I’ve been thinking about the Angry GM’s ongoing series about crafting systems in RPGs. He’s been working through the creation of a crafting system that avoids the pitfalls of the thousands that have come before.
One of the tenets of the system is that it’s optional. Players can use it if crafting appeals to them, but the system doesn’t create hardship for those who opt out. This is a noble goal.
Loot allotments are currently the purview of the DM, whether they pick specific items or choose to roll on random tables. But a crafting system puts it (optionally) in the hands of the players. I know some of my players who would be all over crafting, and some who definitely would not. It appeals to the kind of player who wants mechanical control over their equipment the same way they pick spells or multiclass.
Even if your players don’t buy in, I still think a crafting system is useful to DMs. It’s a mechanical way to generate cool custom loot.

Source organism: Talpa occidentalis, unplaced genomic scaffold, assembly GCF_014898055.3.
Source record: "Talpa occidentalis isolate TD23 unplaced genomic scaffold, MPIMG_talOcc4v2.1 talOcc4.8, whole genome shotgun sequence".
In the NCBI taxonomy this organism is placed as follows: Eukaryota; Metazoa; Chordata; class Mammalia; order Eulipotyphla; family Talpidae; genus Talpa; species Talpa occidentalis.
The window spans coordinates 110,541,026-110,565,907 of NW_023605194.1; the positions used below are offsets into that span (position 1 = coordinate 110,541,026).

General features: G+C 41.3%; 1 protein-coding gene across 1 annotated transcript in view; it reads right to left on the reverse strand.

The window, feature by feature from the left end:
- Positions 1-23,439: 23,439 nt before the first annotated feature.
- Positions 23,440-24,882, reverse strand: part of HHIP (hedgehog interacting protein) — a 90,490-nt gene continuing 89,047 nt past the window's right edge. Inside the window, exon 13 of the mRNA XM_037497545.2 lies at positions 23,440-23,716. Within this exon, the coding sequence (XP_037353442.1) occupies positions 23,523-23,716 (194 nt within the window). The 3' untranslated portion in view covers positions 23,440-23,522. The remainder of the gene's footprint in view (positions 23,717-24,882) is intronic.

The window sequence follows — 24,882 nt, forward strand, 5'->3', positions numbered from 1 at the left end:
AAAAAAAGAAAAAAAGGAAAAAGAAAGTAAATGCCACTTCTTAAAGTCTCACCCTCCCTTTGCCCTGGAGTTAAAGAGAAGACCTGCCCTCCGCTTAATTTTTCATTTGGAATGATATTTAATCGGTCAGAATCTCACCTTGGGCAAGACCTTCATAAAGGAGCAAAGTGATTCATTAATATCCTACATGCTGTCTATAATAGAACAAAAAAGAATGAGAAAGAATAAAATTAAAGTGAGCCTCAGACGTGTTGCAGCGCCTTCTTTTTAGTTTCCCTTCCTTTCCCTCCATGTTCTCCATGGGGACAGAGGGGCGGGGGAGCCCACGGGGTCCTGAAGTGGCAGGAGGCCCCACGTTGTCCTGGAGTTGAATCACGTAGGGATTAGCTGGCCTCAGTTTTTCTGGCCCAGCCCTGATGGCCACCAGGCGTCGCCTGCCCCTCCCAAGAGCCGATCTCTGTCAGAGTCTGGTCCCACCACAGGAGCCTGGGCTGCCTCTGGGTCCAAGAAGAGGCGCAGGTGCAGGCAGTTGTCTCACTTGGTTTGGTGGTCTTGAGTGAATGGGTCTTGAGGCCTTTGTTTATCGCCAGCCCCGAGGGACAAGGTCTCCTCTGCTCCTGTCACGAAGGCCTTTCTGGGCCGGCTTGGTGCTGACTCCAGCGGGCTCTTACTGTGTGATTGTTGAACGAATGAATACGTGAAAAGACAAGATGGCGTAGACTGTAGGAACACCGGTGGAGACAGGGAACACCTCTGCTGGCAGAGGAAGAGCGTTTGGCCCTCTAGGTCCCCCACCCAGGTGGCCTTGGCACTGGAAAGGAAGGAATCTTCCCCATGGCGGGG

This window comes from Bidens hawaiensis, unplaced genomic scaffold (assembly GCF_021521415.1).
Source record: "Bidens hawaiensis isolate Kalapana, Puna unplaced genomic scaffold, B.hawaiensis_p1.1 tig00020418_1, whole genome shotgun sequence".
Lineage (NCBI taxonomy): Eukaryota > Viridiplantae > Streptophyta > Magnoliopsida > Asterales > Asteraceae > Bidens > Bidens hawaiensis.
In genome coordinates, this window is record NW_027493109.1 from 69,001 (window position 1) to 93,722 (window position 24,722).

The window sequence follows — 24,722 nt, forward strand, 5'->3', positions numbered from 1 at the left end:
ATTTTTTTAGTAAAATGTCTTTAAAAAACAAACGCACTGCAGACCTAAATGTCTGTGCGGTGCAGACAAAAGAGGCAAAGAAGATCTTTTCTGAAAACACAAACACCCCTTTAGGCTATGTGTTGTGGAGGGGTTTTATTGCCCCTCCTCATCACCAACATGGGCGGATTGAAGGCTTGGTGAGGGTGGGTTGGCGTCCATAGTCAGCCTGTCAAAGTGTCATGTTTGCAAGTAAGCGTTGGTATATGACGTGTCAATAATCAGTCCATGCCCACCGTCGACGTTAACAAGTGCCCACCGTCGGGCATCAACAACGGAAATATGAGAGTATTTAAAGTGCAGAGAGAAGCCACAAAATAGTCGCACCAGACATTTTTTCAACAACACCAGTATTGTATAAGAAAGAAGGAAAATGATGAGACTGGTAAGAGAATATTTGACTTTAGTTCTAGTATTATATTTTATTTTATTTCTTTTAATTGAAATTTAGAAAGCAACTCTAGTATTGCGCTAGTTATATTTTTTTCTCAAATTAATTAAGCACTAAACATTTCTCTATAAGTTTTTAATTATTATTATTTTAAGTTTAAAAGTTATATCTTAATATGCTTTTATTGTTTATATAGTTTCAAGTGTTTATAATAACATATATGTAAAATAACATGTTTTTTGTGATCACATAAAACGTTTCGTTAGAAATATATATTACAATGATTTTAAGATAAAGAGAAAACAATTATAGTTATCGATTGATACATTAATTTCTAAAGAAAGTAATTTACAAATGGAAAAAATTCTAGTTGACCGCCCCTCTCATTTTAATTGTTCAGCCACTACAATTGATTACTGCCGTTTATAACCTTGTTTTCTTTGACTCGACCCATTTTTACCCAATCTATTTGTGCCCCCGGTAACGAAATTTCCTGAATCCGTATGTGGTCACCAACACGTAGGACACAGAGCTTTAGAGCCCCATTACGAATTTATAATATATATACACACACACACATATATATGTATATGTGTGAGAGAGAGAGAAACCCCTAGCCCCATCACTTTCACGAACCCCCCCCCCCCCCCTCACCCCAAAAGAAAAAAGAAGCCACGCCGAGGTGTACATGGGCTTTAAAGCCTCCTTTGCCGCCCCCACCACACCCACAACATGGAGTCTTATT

Matt Colville’s setting has a set of legendary swords called the Teeth of the Dragon. They promise cool abilities when the right character wields them, and even more abilities are unlocked as the character levels up.
I think this is a neat idea. It can make magic equipment as meaningful to players as it would be in-universe. Each sword is unique, and its story is told by game mechanics in a fun way. It also incentivizes the character to use this magic item for a long time. And each notable thing the player does with the sword adds to its mystique. This can be very cool.
I can think of a drawback though. When you bestow a Tooth of the Dragon upon a player, it’s a fantastic piece of loot. You’re basically rendering all other weapons moot in comparison. Why try to find a monster’s specific weakness to blunt fire weapons when your +4 Sword of Reckoning is specially crafted to destroy everything in its path?
If this legendary sword is the best weapon out there, why use anything else? It’s kind of like the DM telling you which feat to take. But what if I don’t like swords?
I often have NPCs who end up being party allies. In order to keep track of their combat stats I want the condensed information of a monster stat block and the flexibility of a full character sheet. I found some other options online but none of them suited my needs and sensibilities. So I designed my own.